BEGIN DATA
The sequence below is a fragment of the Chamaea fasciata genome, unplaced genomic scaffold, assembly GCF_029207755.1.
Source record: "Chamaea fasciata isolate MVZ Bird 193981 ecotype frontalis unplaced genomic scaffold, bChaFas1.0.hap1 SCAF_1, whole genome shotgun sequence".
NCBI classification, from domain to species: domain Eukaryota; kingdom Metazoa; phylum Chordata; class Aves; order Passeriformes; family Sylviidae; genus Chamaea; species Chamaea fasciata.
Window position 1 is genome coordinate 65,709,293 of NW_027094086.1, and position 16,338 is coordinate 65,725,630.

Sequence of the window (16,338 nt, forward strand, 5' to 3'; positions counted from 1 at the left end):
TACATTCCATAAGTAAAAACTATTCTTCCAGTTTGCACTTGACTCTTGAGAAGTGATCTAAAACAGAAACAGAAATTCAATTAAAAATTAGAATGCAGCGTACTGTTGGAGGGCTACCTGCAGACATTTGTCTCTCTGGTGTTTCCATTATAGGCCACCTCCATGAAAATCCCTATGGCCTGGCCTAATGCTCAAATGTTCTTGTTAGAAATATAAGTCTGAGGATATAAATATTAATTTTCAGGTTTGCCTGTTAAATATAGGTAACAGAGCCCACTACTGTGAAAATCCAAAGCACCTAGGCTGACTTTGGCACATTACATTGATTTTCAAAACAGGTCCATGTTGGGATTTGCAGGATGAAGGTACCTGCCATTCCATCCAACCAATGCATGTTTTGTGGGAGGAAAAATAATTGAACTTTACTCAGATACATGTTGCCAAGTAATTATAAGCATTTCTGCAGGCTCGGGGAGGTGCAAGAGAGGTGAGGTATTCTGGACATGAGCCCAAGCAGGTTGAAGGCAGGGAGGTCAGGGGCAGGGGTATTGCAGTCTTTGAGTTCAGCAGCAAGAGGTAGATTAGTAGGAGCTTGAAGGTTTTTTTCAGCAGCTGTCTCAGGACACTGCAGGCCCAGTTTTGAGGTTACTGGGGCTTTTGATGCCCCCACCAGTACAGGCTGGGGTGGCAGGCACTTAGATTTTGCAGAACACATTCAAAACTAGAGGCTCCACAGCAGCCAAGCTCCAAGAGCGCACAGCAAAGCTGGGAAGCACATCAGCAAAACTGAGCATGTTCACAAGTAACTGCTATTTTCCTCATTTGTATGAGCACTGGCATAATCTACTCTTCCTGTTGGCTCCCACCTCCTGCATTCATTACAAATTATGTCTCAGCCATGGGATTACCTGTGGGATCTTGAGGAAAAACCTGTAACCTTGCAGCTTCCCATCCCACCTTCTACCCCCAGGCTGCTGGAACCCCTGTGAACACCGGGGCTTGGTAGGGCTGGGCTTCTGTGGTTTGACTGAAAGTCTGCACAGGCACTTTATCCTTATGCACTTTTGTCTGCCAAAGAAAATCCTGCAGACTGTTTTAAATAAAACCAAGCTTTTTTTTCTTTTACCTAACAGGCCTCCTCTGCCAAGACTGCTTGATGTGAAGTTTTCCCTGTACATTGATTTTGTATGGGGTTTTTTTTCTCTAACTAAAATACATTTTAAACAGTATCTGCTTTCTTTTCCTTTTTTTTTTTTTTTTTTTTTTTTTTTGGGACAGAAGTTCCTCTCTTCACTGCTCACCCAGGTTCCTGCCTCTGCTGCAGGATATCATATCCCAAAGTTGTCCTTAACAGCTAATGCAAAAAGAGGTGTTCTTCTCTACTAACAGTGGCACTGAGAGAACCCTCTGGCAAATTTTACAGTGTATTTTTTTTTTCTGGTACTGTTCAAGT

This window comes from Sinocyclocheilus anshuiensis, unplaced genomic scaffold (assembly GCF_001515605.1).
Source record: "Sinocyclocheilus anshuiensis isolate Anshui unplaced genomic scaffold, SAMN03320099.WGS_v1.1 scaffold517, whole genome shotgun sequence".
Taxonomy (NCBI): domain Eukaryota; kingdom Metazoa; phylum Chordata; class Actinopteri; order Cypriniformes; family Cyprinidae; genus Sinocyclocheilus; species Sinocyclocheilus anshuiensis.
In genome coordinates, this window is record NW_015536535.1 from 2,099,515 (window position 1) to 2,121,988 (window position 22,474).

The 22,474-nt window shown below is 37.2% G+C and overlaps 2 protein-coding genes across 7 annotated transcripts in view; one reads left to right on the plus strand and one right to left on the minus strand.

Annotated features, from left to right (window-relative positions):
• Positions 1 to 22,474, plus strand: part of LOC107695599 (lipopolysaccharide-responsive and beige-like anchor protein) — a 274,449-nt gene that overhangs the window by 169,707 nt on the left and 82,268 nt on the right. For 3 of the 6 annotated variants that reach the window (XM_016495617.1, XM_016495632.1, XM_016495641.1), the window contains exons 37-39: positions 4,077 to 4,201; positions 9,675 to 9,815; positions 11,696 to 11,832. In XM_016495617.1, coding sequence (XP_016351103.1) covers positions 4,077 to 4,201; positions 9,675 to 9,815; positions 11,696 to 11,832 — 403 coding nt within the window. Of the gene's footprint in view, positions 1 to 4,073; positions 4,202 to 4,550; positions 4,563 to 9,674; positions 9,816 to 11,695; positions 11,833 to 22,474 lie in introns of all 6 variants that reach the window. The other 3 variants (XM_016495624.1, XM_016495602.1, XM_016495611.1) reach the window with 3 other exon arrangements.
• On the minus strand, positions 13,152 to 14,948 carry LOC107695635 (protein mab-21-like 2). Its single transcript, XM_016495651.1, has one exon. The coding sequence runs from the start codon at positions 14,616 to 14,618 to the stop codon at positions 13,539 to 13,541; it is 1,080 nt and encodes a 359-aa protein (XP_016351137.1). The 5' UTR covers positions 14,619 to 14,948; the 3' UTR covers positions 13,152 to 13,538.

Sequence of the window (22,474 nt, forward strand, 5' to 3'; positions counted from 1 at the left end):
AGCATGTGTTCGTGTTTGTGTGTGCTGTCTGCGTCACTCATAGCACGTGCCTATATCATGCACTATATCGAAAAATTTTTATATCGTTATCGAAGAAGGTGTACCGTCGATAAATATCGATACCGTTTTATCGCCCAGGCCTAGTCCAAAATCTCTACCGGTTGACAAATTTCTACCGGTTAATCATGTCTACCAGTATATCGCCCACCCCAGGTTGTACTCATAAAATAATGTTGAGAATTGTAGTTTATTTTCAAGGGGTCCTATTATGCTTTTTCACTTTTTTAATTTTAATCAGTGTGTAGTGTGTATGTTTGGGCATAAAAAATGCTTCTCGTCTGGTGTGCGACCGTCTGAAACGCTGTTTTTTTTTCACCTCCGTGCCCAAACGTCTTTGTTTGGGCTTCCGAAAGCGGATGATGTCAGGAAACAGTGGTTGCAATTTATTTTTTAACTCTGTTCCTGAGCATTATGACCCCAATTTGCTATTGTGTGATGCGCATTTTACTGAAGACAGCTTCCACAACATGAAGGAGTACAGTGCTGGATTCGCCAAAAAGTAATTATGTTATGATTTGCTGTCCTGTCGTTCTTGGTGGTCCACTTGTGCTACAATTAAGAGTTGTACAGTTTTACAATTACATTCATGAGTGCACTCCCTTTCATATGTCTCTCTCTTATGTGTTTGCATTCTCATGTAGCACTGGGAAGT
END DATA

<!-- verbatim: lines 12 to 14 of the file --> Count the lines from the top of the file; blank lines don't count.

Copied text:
Annotated features, from left to right (window-relative positions):
• Positions 1 to 22,474, plus strand: part of LOC107695599 (lipopolysaccharide-responsive and beige-like anchor protein) — a 274,449-nt gene that overhangs the window by 169,707 nt on the left and 82,268 nt on the right. For 3 of the 6 annotated variants that reach the window (XM_016495617.1, XM_016495632.1, XM_016495641.1), the window contains exons 37-39: positions 4,077 to 4,201; positions 9,675 to 9,815; positions 11,696 to 11,832. In XM_016495617.1, coding sequence (XP_016351103.1) covers positions 4,077 to 4,201; positions 9,675 to 9,815; positions 11,696 to 11,832 — 403 coding nt within the window. Of the gene's footprint in view, positions 1 to 4,073; positions 4,202 to 4,550; positions 4,563 to 9,674; positions 9,816 to 11,695; positions 11,833 to 22,474 lie in introns of all 6 variants that reach the window. The other 3 variants (XM_016495624.1, XM_016495602.1, XM_016495611.1) reach the window with 3 other exon arrangements.
• On the minus strand, positions 13,152 to 14,948 carry LOC107695635 (protein mab-21-like 2). Its single transcript, XM_016495651.1, has one exon. The coding sequence runs from the start codon at positions 14,616 to 14,618 to the stop codon at positions 13,539 to 13,541; it is 1,080 nt and encodes a 359-aa protein (XP_016351137.1). The 5' UTR covers positions 14,619 to 14,948; the 3' UTR covers positions 13,152 to 13,538.